307. The number of suicides in Northern Ireland in 2018.
4,500. The estimated number of suicides in Northern Ireland since the Good Friday agreement in 1998 that put an end to the Troubles, which took an estimated 3,600 lives between 1969 and 1997.
Featherweight contender Michael Conlan was born in 1991, young enough to see the end of the conflict in his hometown, and soon old enough to witness its aftermath.
“In the north of Ireland, there’s more deaths by suicide per year than there are deaths by road accidents,” he said. “Since the Good Friday agreement in 1998, there’s been more deaths since then by suicide than people dying during the Troubles. I’ve seen this all my life, growing up. So many friends and people I know have committed suicide. A lot of young kids, and it’s like a domino effect. When one person does it, more people do it.”
It had become an accepted part of life in West Belfast, along with poverty, drug use, and a rising crime rate. Conlan was one of the lucky ones, kept in line by his family and able to find a way out of any of the aforementioned situations by his talent for using his fists in the ring.
That talent led him to a World amateur championship, two Olympic appearances and a bronze medal in the 2012 Games. And as a professional, the 28-year-old father of two has raced out to a perfect 13-0 (7 KOs) record and a spot in the rankings of all four major sanctioning bodies.
But in January, shortly before his March 17 bout against Belmar Preciado was made official, the suicide of 11-year-old boxer Cillian Draine hit Conlan harder than anything he had taken in the ring as a pro, and upon deeper investigation, he found out how woefully unprepared Northern Ireland is for such a serious health crisis.
“If you walked into a hospital and tell them, ‘Listen, I’m gonna kill myself,’ they’ll send you away and give you a card to see a professional, but that professional will not be able to see you for seven months,” said Conlan. “So you’re basically a dead man walking.”
Or woman. Or child. It’s hard to fathom so much despair and death in one fairly small community, but if you’re looking for reasons, years of conflict and trauma have clearly left their mark.
“It’s a lot of things,” said Conlan. “There’s obviously post-traumatic stress feeding down through families from the Troubles and it got bigger and bigger and bigger with more deaths each year. That’s partly something to do with it. Maybe the poverty, the healthcare, there are so many reasons why that it’s very hard to pinpoint one. It’s a scary thing. Northern Ireland has a population of 1.8 million people and 307 of those people killed themselves in 2018.”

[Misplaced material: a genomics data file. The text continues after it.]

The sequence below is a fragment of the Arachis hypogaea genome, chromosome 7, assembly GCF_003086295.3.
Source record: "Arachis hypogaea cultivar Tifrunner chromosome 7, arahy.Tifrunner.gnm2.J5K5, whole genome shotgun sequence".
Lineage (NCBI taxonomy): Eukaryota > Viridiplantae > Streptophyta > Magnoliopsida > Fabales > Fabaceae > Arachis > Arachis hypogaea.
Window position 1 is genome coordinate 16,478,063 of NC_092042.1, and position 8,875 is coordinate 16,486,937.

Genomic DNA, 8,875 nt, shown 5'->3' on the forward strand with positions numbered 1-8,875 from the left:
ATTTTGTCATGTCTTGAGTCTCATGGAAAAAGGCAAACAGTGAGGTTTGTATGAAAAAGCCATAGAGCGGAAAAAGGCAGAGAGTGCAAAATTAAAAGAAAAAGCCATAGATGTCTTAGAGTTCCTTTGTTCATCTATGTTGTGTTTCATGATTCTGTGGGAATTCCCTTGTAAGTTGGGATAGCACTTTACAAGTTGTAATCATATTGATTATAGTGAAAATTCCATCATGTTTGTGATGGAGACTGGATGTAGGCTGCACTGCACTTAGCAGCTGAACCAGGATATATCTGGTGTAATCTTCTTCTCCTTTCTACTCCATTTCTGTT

Feeling bad is one thing, trying to do something about it is another, and Conlan sprung into action, setting up charity auctions for the family of Cillian Draine and then organizing an open letter signed by several notable figures asking primarily for more funding for mental health charities and a reduction in the waiting time to be seen by a mental health professional.
Once the letter was circulated, I asked Conlan if there was positive movement.
“Not really,” he said. “As politicians do, they dance around the question and don’t give solid answers. I’ve called them out on numerous occasions and on live TV, but what they’ve done was set up a group to tackle mental health. But when people set up a group, it’s not like they’re doing something. They’re setting up a group to ask questions and maybe try to get things done, but they’re not actually trying to get it done because the health minister (Robin Swann), if he reads the letter and sees the demands that have been asked for, with a click of his fingers he can change these things. I think in the health budget, it’s between three and four percent that they spend on mental health, whereas other parts of the UK spend 12 percent. It’s terrible and something that can be fixed and prevented.”
Mick Conlan didn’t get to fight in New York City on March 17, his annual headlining appearance in the Big Apple called off due to the COVID-19 outbreak. That’s okay, once the world gets back to normal, he’ll get back in the ring and pick up on his plan for this to be the biggest year of his career.
“I’ve been saying it from last year, I know this is gonna be the big year and this is gonna be the year when I become world champion, so I’m excited,” he said.
That’s in the ring. Outside it, there are worldwide health issues to deal with and a new way of life, at least for the time being. But there’s still a fight to be had, and Conlan’s not done fighting it.
“I’ve seen the effects on the people left behind,” he said. “I broke down crying once or twice in front of the families I was talking to because it does really break my heart seeing my people affected the way they’ve been affected. It’s one of the most heart-wrenching things you’ll see.”
Conlan doesn’t want to see it anymore. Not just for the people of Northern Ireland he doesn’t know, but for the ones he does, mainly his two little ones at home. Thanks to their father’s notoriety, they won’t live the same lives as those struggling day-to-day in West Belfast. But their friends might, and through social media and the media, they will be exposed to such tragedies if help isn’t given to those who need it.
“It’s a vicious cycle which is very hard to break and that’s what I’m trying to do – I’m trying to break that cycle for the next generation,” said Conlan. “I have young kids myself and to see my kids seeing this kind of thing, it’s kind of normalized. It’s happened so much and then they have the big funerals and stuff, because they’re young kids and they’ve got all the friends and families who want to show support, but at the same time it kind of glamorizes it and I don’t like that.”
So he’s doing something about it, proving once more that champions don’t always have gold belts.